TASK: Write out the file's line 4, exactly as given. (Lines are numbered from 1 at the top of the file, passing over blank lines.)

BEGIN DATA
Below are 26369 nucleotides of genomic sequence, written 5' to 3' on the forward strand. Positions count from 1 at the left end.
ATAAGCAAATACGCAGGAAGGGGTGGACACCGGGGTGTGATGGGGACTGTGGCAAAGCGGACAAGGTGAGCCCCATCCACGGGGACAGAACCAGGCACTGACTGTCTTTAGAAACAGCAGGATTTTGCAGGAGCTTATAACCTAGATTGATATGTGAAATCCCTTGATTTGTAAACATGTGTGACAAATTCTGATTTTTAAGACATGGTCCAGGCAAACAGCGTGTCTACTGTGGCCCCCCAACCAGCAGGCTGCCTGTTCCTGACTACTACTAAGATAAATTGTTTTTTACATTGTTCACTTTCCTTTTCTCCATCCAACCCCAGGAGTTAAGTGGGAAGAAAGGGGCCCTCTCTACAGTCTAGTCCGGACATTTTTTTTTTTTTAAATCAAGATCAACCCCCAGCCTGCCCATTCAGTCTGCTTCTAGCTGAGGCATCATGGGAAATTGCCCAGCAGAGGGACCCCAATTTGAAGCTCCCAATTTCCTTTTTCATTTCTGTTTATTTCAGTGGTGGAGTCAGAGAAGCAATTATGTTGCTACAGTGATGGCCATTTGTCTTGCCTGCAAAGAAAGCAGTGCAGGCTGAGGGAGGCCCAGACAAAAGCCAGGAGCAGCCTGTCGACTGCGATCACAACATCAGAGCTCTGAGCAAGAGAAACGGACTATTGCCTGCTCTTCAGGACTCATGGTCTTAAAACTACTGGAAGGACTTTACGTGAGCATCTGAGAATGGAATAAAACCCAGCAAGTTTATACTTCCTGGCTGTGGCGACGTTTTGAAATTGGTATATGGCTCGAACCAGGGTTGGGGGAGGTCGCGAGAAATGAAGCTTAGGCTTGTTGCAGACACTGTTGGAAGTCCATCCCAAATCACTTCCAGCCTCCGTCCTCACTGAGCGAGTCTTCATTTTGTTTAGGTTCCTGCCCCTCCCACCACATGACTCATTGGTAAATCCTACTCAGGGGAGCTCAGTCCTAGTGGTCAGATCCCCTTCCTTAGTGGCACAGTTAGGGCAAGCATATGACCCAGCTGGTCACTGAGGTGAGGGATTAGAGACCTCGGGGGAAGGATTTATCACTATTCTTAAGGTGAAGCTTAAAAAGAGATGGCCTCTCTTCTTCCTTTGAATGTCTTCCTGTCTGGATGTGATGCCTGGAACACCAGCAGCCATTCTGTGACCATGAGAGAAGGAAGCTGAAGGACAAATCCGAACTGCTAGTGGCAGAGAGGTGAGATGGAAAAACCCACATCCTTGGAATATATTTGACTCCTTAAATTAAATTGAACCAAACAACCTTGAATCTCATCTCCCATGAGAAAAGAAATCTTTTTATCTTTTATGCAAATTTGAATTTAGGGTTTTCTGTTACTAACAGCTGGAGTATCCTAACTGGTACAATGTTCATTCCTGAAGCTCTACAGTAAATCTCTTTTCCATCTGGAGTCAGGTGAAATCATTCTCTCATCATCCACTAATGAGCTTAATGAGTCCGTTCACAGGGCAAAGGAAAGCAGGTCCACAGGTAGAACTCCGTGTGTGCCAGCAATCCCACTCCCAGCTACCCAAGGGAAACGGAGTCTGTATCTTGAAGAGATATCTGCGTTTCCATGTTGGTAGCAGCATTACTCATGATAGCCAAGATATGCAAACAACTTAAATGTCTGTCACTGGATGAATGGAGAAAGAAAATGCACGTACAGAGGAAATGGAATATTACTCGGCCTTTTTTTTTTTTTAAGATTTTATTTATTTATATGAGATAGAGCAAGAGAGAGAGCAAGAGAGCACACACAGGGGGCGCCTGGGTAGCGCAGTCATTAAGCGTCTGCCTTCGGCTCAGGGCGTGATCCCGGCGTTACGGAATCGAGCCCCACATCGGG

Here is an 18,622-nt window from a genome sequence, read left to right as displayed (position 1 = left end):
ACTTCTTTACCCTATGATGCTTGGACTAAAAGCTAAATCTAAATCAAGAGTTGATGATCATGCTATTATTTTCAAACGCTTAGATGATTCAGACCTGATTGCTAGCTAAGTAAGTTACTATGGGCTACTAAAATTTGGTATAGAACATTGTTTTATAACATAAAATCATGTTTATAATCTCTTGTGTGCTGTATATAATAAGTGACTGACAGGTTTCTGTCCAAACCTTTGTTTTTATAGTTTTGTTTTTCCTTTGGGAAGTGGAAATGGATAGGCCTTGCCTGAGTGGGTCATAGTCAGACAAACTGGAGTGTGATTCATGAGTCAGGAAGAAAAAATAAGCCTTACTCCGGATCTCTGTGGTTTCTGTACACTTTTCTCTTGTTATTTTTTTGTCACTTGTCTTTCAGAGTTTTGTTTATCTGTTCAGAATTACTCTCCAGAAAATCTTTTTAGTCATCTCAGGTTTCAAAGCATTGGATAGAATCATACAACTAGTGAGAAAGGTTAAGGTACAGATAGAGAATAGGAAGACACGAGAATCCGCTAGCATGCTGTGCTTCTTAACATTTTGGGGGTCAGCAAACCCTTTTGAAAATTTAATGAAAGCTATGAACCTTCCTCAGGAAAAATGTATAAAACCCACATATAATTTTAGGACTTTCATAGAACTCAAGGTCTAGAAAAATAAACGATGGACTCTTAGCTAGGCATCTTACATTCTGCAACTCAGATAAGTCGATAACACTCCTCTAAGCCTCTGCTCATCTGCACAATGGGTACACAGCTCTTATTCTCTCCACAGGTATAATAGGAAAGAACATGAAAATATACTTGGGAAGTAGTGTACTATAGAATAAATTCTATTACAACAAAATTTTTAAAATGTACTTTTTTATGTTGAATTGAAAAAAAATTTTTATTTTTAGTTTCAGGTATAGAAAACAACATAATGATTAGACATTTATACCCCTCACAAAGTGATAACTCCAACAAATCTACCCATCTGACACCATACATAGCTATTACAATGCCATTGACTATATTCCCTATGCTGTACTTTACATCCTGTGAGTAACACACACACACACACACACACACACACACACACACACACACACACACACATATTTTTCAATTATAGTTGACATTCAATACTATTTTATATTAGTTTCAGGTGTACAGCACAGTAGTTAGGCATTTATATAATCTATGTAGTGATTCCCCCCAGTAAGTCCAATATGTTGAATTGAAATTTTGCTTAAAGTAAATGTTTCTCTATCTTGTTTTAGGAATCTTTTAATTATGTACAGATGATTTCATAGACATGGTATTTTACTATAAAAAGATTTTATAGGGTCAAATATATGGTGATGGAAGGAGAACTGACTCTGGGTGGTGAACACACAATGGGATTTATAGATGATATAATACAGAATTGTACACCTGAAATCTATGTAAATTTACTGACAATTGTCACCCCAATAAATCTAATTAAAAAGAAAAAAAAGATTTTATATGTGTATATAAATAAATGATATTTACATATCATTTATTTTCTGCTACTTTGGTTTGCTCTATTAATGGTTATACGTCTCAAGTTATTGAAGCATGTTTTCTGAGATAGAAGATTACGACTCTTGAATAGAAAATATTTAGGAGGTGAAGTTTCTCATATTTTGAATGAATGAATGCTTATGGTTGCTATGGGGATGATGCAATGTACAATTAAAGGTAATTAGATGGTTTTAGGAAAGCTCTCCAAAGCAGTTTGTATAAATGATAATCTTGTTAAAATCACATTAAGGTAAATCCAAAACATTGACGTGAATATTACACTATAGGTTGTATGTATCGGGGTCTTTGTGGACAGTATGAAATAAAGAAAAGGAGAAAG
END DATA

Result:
ACTTCTTTACCCTATGATGCTTGGACTAAAAGCTAAATCTAAATCAAGAGTTGATGATCATGCTATTATTTTCAAACGCTTAGATGATTCAGACCTGATTGCTAGCTAAGTAAGTTACTATGGGCTACTAAAATTTGGTATAGAACATTGTTTTATAACATAAAATCATGTTTATAATCTCTTGTGTGCTGTATATAATAAGTGACTGACAGGTTTCTGTCCAAACCTTTGTTTTTATAGTTTTGTTTTTCCTTTGGGAAGTGGAAATGGATAGGCCTTGCCTGAGTGGGTCATAGTCAGACAAACTGGAGTGTGATTCATGAGTCAGGAAGAAAAAATAAGCCTTACTCCGGATCTCTGTGGTTTCTGTACACTTTTCTCTTGTTATTTTTTTGTCACTTGTCTTTCAGAGTTTTGTTTATCTGTTCAGAATTACTCTCCAGAAAATCTTTTTAGTCATCTCAGGTTTCAAAGCATTGGATAGAATCATACAACTAGTGAGAAAGGTTAAGGTACAGATAGAGAATAGGAAGACACGAGAATCCGCTAGCATGCTGTGCTTCTTAACATTTTGGGGGTCAGCAAACCCTTTTGAAAATTTAATGAAAGCTATGAACCTTCCTCAGGAAAAATGTATAAAACCCACATATAATTTTAGGACTTTCATAGAACTCAAGGTCTAGAAAAATAAACGATGGACTCTTAGCTAGGCATCTTACATTCTGCAACTCAGATAAGTCGATAACACTCCTCTAAGCCTCTGCTCATCTGCACAATGGGTACACAGCTCTTATTCTCTCCACAGGTATAATAGGAAAGAACATGAAAATATACTTGGGAAGTAGTGTACTATAGAATAAATTCTATTACAACAAAATTTTTAAAATGTACTTTTTTATGTTGAATTGAAAAAAAATTTTTATTTTTAGTTTCAGGTATAGAAAACAACATAATGATTAGACATTTATACCCCTCACAAAGTGATAACTCCAACAAATCTACCCATCTGACACCATACATAGCTATTACAATGCCATTGACTATATTCCCTATGCTGTACTTTACATCCTGTGAGTAACACACACACACACACACACACACACACACACACACACACACACACACACATATTTTTCAATTATAGTTGACATTCAATACTATTTTATATTAGTTTCAGGTGTACAGCACAGTAGTTAGGCATTTATATAATCTATGTAGTGATTCCCCCCAGTAAGTCCAATATGTTGAATTGAAATTTTGCTTAAAGTAAATGTTTCTCTATCTTGTTTTAGGAATCTTTTAATTATGTACAGATGATTTCATAGACATGGTATTTTACTATAAAAAGATTTTATAGGGTCAAATATATGGTGATGGAAGGAGAACTGACTCTGGGTGGTGAACACACAATGGGATTTATAGATGATATAATACAGAATTGTACACCTGAAATCTATGTAAATTTACTGACAATTGTCACCCCAATAAATCTAATTAAAAAGAAAAAAAAGATTTTATATGTGTATATAAATAAATGATATTTACATATCATTTATTTTCTGCTACTTTGGTTTGCTCTATTAATGGTTATACGTCTCAAGTTATTGAAGCATGTTTTCTGAGATAGAAGATTACGACTCTTGAATAGAAAATATTTAGGAGGTGAAGTTTCTCATATTTTGAATGAATGAATGCTTATGGTTGCTATGGGGATGATGCAATGTACAATTAAAGGTAATTAGATGGTTTTAGGAAAGCTCTCCAAAGCAGTTTGTATAAATGATAATCTTGTTAAAATCACATTAAGGTAAATCCAAAACATTGACGTGAATATTACACTATAGGTTGTATGTATCGGGGTCTTTGTGGACAGTATGAAATAAAGAAAAGGAGAAAG